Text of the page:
But enough on that, there's much more to combat than just these Geo Panels. Each character has a variety of weapon ranks. Take Laharl, for example. He's really good with swords, but not so good with staves. Etna, on the other hand, is good with spears but not as good with other weapon types. A character's weapon rank will determine how fast they gain weapon experience, which translates into abilities. If you are an S rank, you'll get better with that sword a lot faster than if you are E rank. You aren't forbidden from using the sword, though. Each weapon also tends to focus on certain types of attacks when you get new specials. First specials, for example, have a tendency to move enemies around (great for dislodging an unliftable, invincible geo prism) while spear specials often have the character moving around. The system gets to be really deep after awhile.
And it continues to evolve from there. You can constantly improve those weapons by venturing into the item world. The Item World is a set of randomly generated dungeons linked to any item you may have in your inventory. They are sometimes easy and sometimes tough. And sometimes, you can't even finish them. These levels also often have geo puzzles for you to complete, with some really nice bonuses on the gauge should you finish them. Each finished level will power up the item you are inside, and subduing a specialist while you're in the item will power up a specific stat even more. It is a neat little touch.
You're going to really need to power up those items, too, because this game goes on for awhile after the story is over. See, most games stop after you finish the story, but not Disgaea. At points, the story almost feels like a tutorial with all the extra stuff there is to do afterwards. You'll face really high level enemies with absolutely ridiculous stats...until you start grinding levels of your own. With the level cap sitting at 9,999, the game almost encourages you to find ways to break the system and level faster. Super powered weapons and armor are one way to pull this off, cheesy tactics in levels are another. And the game supports all kinds of crazy tactics. Take the ability to move your character then cancel the move. You can move to a square to get healed or take part in a team attack, then cancel that move. Your character that attacked or healed still used his or her turn, but the character who cancelled their move gets to take a turn now. There are so many ways to break the mechanics of the game, and finding them out is half of the fun.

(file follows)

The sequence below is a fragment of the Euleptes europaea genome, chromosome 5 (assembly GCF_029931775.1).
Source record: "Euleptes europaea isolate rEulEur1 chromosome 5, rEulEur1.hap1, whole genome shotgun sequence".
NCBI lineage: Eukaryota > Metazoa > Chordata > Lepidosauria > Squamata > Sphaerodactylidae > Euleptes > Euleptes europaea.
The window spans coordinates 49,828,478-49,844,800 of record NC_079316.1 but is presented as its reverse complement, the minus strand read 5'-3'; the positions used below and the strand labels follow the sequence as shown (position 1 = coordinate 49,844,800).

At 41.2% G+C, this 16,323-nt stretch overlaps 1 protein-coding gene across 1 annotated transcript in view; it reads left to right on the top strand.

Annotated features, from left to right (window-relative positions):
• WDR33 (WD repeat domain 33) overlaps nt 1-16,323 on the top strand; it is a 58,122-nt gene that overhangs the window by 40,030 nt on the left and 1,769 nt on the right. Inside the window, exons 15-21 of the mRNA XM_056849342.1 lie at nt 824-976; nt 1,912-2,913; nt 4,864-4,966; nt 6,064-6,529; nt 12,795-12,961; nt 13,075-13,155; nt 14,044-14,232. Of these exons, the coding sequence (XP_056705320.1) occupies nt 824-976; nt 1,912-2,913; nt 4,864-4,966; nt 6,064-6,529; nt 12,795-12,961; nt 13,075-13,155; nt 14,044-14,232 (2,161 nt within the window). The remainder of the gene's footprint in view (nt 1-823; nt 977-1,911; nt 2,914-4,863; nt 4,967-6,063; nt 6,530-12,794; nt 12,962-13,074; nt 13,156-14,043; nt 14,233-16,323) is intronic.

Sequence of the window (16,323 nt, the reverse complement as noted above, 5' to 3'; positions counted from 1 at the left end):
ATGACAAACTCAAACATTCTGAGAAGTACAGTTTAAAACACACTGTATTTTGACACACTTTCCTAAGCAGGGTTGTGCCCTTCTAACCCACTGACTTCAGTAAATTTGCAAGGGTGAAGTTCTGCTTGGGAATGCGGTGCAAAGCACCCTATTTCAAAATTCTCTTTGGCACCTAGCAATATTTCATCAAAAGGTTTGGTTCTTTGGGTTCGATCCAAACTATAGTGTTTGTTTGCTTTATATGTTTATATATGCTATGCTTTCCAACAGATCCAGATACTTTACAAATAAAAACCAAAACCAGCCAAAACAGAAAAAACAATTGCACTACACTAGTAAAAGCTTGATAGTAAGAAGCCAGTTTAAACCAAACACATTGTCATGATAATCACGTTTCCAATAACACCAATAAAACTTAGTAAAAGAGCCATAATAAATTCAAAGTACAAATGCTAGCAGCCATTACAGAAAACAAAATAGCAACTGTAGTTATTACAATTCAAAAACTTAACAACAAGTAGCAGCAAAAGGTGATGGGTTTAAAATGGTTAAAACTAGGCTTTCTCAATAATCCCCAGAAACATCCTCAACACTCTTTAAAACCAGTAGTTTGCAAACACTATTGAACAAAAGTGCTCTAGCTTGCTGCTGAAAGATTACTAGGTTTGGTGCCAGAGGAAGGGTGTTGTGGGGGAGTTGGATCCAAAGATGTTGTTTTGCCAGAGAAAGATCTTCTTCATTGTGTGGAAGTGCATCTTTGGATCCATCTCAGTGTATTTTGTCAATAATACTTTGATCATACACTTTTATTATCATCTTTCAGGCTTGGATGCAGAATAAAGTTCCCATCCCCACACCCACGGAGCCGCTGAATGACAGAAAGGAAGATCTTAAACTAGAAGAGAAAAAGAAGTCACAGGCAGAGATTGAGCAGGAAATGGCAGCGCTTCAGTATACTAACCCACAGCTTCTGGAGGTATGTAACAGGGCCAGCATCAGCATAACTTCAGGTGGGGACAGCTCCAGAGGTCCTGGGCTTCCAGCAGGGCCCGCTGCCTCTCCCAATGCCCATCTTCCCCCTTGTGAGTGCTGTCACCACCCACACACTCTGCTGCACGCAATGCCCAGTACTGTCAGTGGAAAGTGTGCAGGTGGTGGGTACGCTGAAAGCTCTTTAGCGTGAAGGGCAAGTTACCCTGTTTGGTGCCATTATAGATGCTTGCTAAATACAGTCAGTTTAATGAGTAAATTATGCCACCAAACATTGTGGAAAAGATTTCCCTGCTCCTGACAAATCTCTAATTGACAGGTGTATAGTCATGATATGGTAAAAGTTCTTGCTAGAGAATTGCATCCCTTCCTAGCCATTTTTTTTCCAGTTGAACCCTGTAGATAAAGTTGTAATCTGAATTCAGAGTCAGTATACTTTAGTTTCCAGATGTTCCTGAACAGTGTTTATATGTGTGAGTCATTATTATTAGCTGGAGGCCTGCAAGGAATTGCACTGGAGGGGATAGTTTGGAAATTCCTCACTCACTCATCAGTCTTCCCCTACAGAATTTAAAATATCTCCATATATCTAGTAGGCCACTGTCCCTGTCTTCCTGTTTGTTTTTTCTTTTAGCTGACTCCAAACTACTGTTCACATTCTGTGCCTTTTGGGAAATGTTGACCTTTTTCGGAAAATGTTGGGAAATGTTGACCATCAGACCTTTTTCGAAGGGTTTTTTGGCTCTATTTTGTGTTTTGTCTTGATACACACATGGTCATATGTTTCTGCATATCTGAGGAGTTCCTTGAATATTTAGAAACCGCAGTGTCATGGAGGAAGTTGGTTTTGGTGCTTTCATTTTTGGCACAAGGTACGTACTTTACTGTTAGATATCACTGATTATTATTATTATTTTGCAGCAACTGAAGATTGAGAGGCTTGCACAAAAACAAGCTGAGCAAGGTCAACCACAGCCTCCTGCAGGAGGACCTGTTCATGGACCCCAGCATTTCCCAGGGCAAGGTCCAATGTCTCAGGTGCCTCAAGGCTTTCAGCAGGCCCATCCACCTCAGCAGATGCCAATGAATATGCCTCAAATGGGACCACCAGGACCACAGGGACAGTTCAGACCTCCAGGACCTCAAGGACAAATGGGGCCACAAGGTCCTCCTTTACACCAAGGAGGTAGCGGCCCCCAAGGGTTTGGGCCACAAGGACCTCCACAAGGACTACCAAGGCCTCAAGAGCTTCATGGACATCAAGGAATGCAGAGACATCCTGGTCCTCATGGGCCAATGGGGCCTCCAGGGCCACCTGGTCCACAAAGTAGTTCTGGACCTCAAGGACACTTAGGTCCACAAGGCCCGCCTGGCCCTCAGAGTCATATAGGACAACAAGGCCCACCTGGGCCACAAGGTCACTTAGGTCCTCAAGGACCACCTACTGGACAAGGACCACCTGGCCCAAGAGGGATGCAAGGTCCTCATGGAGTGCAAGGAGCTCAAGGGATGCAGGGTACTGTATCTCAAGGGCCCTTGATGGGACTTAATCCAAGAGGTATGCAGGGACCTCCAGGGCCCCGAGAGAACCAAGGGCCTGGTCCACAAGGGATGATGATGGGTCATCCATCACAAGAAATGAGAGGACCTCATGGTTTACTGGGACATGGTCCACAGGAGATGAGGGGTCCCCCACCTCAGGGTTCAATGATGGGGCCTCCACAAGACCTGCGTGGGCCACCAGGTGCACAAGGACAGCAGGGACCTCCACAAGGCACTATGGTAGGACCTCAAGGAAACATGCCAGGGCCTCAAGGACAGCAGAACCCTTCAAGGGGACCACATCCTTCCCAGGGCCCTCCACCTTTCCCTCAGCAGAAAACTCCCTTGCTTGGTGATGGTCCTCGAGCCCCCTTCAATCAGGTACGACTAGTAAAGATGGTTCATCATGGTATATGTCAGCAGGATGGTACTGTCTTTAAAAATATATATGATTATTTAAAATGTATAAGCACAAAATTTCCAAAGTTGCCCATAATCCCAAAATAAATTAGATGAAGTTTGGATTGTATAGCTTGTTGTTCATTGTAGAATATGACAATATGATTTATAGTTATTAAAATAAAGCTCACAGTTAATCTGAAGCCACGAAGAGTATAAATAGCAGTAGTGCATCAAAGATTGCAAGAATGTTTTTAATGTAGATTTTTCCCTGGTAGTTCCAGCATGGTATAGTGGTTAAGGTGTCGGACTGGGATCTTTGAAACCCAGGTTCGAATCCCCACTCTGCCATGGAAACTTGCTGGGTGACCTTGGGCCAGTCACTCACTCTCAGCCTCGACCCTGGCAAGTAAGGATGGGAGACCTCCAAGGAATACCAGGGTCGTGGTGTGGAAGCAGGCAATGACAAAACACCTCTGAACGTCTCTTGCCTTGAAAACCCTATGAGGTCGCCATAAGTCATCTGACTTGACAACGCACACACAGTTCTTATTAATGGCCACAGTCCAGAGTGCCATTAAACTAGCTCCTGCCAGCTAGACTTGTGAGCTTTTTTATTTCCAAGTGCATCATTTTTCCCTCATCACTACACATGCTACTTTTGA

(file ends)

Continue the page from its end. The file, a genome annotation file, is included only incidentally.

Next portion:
As for the actual move of the game from the PS2 to PSP, I'd have to say that the PSP version is actually better than the original. The graphics are very smooth and adapt well to the widescreen of the PSP. There is no slowdown here, unlike other recent Strategy RPG releases on the system. Voices weren't cut out of the game, and a wealth of content was added for veterans of the series. Really, this feels just like a re-release of a game should.
Overall, I was very, very pleased with Afternoon of Darkness. I didn't get my hopes up too high so that I wouldn't be disappointed. Instead, I was treated to a great port of the original game that not only kept everything intact, but added in fun new stuff too. If you missed Disgaea the first time around (and a lot of people did thanks to a short print run), you should really go and pick this up.
Welcome back to the front of the Strategy RPG pack, Disgaea. We missed you.